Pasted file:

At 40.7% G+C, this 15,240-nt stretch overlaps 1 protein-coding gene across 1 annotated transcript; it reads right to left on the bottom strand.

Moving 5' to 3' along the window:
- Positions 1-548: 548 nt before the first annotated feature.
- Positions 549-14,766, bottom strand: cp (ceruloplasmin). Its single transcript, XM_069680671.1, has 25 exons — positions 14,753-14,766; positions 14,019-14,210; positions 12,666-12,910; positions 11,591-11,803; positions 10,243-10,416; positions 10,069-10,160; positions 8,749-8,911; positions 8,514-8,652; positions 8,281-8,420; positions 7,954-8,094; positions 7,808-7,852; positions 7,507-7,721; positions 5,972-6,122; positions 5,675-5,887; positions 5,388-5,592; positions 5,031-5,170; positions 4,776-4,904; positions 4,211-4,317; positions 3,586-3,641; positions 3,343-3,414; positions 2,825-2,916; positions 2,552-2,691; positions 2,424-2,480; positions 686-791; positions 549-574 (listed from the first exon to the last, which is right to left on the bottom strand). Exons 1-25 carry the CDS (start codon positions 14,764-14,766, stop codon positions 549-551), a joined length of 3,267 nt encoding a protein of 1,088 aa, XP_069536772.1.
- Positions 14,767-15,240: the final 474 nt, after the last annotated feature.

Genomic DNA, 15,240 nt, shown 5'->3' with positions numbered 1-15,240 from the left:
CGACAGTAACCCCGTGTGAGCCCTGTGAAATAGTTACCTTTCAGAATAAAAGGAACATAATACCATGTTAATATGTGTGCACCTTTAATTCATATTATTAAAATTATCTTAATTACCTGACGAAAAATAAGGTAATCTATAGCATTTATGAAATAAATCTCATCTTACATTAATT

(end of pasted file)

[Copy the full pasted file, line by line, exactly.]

At 40.7% G+C, this 15,240-nt stretch overlaps 1 protein-coding gene across 1 annotated transcript; it reads right to left on the bottom strand.

Moving 5' to 3' along the window:
- Positions 1-548: 548 nt before the first annotated feature.
- Positions 549-14,766, bottom strand: cp (ceruloplasmin). Its single transcript, XM_069680671.1, has 25 exons — positions 14,753-14,766; positions 14,019-14,210; positions 12,666-12,910; positions 11,591-11,803; positions 10,243-10,416; positions 10,069-10,160; positions 8,749-8,911; positions 8,514-8,652; positions 8,281-8,420; positions 7,954-8,094; positions 7,808-7,852; positions 7,507-7,721; positions 5,972-6,122; positions 5,675-5,887; positions 5,388-5,592; positions 5,031-5,170; positions 4,776-4,904; positions 4,211-4,317; positions 3,586-3,641; positions 3,343-3,414; positions 2,825-2,916; positions 2,552-2,691; positions 2,424-2,480; positions 686-791; positions 549-574 (listed from the first exon to the last, which is right to left on the bottom strand). Exons 1-25 carry the CDS (start codon positions 14,764-14,766, stop codon positions 549-551), a joined length of 3,267 nt encoding a protein of 1,088 aa, XP_069536772.1.
- Positions 14,767-15,240: the final 474 nt, after the last annotated feature.

Genomic DNA, 15,240 nt, shown 5'->3' with positions numbered 1-15,240 from the left:
CGACAGTAACCCCGTGTGAGCCCTGTGAAATAGTTACCTTTCAGAATAAAAGGAACATAATACCATGTTAATATGTGTGCACCTTTAATTCATATTATTAAAATTATCTTAATTACCTGACGAAAAATAAGGTAATCTATAGCATTTATGAAATAAATCTCATCTTACATTAATT